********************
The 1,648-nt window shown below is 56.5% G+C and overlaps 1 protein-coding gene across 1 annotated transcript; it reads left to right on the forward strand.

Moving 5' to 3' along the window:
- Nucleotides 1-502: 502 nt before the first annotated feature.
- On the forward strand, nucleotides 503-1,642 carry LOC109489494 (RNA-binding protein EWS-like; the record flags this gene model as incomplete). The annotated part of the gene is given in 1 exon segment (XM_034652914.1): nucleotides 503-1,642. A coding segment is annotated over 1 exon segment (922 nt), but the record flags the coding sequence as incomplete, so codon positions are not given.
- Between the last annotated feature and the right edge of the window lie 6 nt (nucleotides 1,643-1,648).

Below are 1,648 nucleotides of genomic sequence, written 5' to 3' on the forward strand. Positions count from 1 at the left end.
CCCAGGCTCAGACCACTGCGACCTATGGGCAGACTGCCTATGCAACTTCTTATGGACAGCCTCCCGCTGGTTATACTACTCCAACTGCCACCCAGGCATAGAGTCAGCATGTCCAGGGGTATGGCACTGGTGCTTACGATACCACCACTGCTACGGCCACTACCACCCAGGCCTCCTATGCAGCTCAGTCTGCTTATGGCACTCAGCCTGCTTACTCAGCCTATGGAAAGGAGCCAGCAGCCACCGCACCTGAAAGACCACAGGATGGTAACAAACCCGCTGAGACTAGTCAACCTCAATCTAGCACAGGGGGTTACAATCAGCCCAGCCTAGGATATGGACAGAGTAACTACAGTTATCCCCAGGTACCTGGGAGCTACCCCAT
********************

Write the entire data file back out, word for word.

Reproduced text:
The 1,648-nt window shown below is 56.5% G+C and overlaps 1 protein-coding gene across 1 annotated transcript; it reads left to right on the forward strand.

Moving 5' to 3' along the window:
- Nucleotides 1-502: 502 nt before the first annotated feature.
- On the forward strand, nucleotides 503-1,642 carry LOC109489494 (RNA-binding protein EWS-like; the record flags this gene model as incomplete). The annotated part of the gene is given in 1 exon segment (XM_034652914.1): nucleotides 503-1,642. A coding segment is annotated over 1 exon segment (922 nt), but the record flags the coding sequence as incomplete, so codon positions are not given.
- Between the last annotated feature and the right edge of the window lie 6 nt (nucleotides 1,643-1,648).

Below are 1,648 nucleotides of genomic sequence, written 5' to 3' on the forward strand. Positions count from 1 at the left end.
CCCAGGCTCAGACCACTGCGACCTATGGGCAGACTGCCTATGCAACTTCTTATGGACAGCCTCCCGCTGGTTATACTACTCCAACTGCCACCCAGGCATAGAGTCAGCATGTCCAGGGGTATGGCACTGGTGCTTACGATACCACCACTGCTACGGCCACTACCACCCAGGCCTCCTATGCAGCTCAGTCTGCTTATGGCACTCAGCCTGCTTACTCAGCCTATGGAAAGGAGCCAGCAGCCACCGCACCTGAAAGACCACAGGATGGTAACAAACCCGCTGAGACTAGTCAACCTCAATCTAGCACAGGGGGTTACAATCAGCCCAGCCTAGGATATGGACAGAGTAACTACAGTTATCCCCAGGTACCTGGGAGCTACCCCAT